·         Awareness of a pending audit or investigations in respect of foreign assets and income prohibits participation

·         Amounts obtained by SARS through an international exchange of information procedure will be excluded

·         Only 50% of the amount used to fund the offshore acquisition will be included in taxable income

·         Investment returns prior to 1 March 2010 will be exempt but those thereafter will be included in taxable income.

·         Any tax debt arising from such disclosure will be subject to interest with effect from 1 March 2010

·         Successful applications will not give rise to any understatement penalties and SAR will not pursue criminal prosecutions

·         Exchange Control contraventions prior to 29 February 2016 will be covered by the amnesty

·         Any persons who are subject to a current investigation by the reserve bank will be excluded

·         A levy of 5% of the current market value at 29 February 2016 of repatriated assets and 10% of current market value at 29 February 2016 of assets that are kept offshore may be imposed

·         The levy must be paid from foreign sourced funds and an additional 2% will be imposed where those funds are insufficient to meet the 5 or 10% levy

·         Foreign capital allowances may not be utilized to reduce the leviable amounts nor may the levy be reduced by any fees or commissions

BUSINESS

Protection of Personal Information (POPI)

When, eventually, this Act comes into force business will be allowed a period of one year to become compliant. Given the procrastination levels of many small businesses it may well be appropriate to remind them of their responsibilities. To that end, portions of an article that appeared in our March 2014 issue are repeated below. It must be emphasised that a thorough knowledge of the act is essential and readers are advised to familiarize themselves with the Act that is available at www.gov.za/documents/download.php?f=204368

Personal information is defined as information relating to a living or juristic person and includes information relating to, inter alia:

a)            race, gender, sex, pregnancy, marital status, nationality, ethnic or social origin, color, sexual            orientation,  age, physical and mental health, well being, disability, religion, language;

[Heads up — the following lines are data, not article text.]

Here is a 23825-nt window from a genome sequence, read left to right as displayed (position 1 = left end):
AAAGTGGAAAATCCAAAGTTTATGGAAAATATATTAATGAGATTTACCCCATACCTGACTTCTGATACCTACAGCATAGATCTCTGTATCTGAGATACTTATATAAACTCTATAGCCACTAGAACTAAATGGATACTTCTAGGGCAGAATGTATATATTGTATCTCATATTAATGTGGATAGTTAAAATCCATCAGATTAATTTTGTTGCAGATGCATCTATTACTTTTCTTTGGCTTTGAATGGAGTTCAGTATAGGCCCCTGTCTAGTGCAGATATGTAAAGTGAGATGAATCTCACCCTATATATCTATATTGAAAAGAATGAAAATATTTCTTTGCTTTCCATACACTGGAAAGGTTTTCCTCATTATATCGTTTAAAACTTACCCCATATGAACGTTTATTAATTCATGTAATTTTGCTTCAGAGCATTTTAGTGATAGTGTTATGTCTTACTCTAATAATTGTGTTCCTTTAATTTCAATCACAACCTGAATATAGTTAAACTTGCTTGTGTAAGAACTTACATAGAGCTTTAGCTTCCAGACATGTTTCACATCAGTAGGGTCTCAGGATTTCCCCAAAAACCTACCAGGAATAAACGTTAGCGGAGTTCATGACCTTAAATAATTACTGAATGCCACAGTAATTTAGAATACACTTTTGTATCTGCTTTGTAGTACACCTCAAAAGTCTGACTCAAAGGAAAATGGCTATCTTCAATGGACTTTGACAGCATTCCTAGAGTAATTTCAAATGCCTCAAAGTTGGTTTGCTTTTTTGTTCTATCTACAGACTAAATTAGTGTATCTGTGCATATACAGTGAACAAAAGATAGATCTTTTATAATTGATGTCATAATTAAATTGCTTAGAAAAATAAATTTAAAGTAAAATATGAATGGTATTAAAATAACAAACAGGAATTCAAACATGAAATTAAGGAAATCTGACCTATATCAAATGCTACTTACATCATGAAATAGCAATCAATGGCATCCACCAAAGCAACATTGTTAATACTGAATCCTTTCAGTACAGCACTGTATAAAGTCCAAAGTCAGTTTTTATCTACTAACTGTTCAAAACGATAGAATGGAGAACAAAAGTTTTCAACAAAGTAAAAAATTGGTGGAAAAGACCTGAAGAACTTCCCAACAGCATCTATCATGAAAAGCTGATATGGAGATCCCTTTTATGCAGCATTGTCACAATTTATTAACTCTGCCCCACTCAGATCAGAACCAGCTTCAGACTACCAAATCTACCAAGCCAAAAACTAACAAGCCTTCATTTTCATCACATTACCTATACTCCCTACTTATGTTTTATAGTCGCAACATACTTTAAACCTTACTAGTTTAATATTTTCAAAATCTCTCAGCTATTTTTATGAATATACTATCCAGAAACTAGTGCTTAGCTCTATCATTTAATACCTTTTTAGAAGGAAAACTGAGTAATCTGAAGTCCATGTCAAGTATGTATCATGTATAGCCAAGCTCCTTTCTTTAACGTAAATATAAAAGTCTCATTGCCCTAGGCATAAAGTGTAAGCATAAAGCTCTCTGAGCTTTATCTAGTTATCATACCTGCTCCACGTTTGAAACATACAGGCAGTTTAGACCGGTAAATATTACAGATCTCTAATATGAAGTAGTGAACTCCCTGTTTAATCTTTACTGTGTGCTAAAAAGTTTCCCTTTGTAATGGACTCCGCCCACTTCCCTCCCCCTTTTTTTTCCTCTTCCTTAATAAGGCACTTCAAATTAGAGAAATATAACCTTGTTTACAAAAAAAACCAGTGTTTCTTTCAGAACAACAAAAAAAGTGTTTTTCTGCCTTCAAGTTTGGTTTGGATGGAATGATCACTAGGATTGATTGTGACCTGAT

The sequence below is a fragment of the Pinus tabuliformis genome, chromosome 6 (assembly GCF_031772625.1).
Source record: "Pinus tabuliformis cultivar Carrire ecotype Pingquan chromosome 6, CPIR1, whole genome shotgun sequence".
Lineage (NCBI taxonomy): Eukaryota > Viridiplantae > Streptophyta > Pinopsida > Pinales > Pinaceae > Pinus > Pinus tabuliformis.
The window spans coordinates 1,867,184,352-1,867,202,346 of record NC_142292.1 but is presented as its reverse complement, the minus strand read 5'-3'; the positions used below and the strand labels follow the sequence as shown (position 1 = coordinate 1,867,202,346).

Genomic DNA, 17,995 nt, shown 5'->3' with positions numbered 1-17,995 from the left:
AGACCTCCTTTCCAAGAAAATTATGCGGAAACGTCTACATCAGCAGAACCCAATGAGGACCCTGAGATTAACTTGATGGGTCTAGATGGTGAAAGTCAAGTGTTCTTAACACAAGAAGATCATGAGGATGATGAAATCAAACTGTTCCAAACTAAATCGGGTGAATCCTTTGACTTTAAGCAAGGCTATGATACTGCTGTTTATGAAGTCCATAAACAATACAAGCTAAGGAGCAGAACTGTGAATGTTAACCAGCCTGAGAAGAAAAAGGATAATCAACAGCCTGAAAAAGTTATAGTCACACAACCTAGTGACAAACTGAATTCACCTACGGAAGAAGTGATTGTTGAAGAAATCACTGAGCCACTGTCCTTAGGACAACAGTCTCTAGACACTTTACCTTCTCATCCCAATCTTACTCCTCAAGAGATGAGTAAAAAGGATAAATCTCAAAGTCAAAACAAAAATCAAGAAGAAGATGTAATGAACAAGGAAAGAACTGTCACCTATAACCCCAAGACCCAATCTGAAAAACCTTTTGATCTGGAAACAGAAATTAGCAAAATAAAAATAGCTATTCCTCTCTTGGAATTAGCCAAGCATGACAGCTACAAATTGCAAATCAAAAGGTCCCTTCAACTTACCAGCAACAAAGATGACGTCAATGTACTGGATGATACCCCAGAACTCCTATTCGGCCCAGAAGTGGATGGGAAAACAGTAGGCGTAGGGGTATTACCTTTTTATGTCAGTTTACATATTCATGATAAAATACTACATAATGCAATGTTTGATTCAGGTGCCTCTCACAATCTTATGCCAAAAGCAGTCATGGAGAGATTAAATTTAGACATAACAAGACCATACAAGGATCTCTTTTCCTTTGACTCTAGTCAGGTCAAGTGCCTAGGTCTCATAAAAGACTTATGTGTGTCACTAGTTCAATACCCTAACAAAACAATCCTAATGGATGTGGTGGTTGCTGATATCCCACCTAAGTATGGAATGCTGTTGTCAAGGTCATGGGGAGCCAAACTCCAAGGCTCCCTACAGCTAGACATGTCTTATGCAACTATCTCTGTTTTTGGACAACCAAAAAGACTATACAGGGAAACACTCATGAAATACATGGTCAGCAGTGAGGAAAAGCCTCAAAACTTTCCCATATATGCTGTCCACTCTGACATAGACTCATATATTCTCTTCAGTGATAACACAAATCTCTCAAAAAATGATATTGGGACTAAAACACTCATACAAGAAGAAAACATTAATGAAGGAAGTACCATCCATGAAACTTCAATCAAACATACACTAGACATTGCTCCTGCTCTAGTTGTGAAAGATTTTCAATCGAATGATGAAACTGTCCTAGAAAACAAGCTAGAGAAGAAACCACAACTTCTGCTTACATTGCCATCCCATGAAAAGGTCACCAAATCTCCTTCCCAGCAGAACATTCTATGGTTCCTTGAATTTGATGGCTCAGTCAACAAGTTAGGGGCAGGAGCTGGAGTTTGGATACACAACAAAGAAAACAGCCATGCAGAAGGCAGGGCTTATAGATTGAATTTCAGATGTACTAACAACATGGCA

b)            education, medical, financial, criminal or employment history;

c)             various addresses and contact information;

d)            biometric data;

e)             personal opinions, views and preferences;

f)             personal and confidential correspondence.

Any person or organization that has such information in their possession has a duty to ensure that it is safeguarded and not revealed to persons other than the person to whom that information relates other than in a manner authorised by the Act. Further, once the information is no longer required for the purpose it was obtained, it shall be destroyed.

Severe penalties are provided for any infringement.

ECONOMY

FNB reports that there is an increased demand for crude oil and this could well lead to rising fuel prices with the related knock-on effect that this could have on the South African economy. However, this could be moderated to some extent by the increase in exports that is associated with the weakening of the rand. But the strengthening of exports is dependant upon demand from our major trading partners and, given, China’s slowing economy, one should not get too excited about export growth. The slow down in demand for basic metals could result in the closure of marginal producers and related unemployment problems and associated labour militancy during the coming wage negotiation season. Weakening consumption is likely to result in a lowering of import volumes and to some extent this should compensate for the likelihood of dropping export levels.

 

TAILPIECE 

Being honest may not get you many friends but it’ll always get you the right one.” – John Lennon